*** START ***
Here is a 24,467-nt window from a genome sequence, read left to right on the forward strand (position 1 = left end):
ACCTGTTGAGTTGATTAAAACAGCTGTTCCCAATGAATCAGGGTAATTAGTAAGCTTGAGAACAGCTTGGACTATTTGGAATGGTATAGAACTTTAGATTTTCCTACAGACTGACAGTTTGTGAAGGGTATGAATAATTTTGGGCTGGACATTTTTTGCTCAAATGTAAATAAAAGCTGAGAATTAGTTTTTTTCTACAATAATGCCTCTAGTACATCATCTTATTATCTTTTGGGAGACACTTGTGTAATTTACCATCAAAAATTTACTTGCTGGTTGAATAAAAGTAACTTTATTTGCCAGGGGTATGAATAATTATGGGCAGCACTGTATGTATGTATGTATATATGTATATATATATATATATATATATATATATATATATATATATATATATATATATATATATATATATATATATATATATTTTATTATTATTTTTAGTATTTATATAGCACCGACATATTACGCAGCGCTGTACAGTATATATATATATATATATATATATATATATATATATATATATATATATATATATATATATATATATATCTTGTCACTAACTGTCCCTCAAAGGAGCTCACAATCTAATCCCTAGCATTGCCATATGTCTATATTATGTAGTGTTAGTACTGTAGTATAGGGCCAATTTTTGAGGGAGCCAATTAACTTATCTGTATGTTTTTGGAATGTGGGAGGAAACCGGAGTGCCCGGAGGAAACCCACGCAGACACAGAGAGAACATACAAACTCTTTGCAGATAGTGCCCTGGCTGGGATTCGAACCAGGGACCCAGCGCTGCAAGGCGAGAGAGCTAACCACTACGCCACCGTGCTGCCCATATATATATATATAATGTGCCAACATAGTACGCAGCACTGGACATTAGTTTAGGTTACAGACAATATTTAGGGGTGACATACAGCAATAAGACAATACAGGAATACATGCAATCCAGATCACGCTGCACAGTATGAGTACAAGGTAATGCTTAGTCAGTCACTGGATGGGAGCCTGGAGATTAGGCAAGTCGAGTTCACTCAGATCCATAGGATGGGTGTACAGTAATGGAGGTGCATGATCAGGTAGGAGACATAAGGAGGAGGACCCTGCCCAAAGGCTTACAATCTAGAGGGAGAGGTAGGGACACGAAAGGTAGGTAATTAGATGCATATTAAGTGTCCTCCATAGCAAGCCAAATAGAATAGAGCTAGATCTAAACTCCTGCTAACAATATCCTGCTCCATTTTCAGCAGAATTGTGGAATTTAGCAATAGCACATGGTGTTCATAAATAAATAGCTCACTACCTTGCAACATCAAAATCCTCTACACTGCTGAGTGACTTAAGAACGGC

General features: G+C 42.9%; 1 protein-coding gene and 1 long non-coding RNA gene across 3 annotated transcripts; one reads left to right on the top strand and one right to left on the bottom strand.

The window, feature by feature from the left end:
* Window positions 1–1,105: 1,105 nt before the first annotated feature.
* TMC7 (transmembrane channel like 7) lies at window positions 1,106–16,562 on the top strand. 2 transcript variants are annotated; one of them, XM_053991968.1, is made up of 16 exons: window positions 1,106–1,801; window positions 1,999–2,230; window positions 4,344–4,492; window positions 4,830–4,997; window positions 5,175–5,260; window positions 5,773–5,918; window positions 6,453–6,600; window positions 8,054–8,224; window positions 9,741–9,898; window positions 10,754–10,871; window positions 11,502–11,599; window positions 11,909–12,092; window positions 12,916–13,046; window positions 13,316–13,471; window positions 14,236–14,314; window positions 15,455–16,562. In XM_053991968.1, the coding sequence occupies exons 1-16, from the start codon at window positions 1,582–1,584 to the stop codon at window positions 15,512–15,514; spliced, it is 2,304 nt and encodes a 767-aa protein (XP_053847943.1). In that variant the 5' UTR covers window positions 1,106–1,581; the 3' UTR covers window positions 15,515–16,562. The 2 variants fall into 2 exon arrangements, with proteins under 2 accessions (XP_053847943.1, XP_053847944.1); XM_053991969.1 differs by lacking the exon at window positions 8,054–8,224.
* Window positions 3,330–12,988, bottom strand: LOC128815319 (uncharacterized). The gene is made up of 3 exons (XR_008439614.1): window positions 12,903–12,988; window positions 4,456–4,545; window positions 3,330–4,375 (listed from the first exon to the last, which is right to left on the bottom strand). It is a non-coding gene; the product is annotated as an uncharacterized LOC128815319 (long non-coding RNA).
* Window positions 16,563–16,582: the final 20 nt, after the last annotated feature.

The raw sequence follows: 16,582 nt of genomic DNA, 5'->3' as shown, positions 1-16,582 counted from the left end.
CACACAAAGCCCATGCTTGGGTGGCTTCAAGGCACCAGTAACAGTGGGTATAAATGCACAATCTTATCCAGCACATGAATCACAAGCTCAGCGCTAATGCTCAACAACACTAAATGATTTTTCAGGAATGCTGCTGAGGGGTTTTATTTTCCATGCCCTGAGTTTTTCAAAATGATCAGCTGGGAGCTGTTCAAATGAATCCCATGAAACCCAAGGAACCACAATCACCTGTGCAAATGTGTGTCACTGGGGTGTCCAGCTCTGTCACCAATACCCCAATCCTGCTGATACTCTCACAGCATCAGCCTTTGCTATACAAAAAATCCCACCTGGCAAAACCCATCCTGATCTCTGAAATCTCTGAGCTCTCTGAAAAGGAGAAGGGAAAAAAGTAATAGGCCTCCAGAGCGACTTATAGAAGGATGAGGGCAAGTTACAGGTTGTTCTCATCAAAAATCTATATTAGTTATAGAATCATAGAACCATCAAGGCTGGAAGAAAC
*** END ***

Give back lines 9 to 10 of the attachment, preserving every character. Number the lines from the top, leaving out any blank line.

The raw sequence follows: 16,582 nt of genomic DNA, 5'->3' as shown, positions 1-16,582 counted from the left end.
CACACAAAGCCCATGCTTGGGTGGCTTCAAGGCACCAGTAACAGTGGGTATAAATGCACAATCTTATCCAGCACATGAATCACAAGCTCAGCGCTAATGCTCAACAACACTAAATGATTTTTCAGGAATGCTGCTGAGGGGTTTTATTTTCCATGCCCTGAGTTTTTCAAAATGATCAGCTGGGAGCTGTTCAAATGAATCCCATGAAACCCAAGGAACCACAATCACCTGTGCAAATGTGTGTCACTGGGGTGTCCAGCTCTGTCACCAATACCCCAATCCTGCTGATACTCTCACAGCATCAGCCTTTGCTATACAAAAAATCCCACCTGGCAAAACCCATCCTGATCTCTGAAATCTCTGAGCTCTCTGAAAAGGAGAAGGGAAAAAAGTAATAGGCCTCCAGAGCGACTTATAGAAGGATGAGGGCAAGTTACAGGTTGTTCTCATCAAAAATCTATATTAGTTATAGAATCATAGAACCATCAAGGCTGGAAGAAAC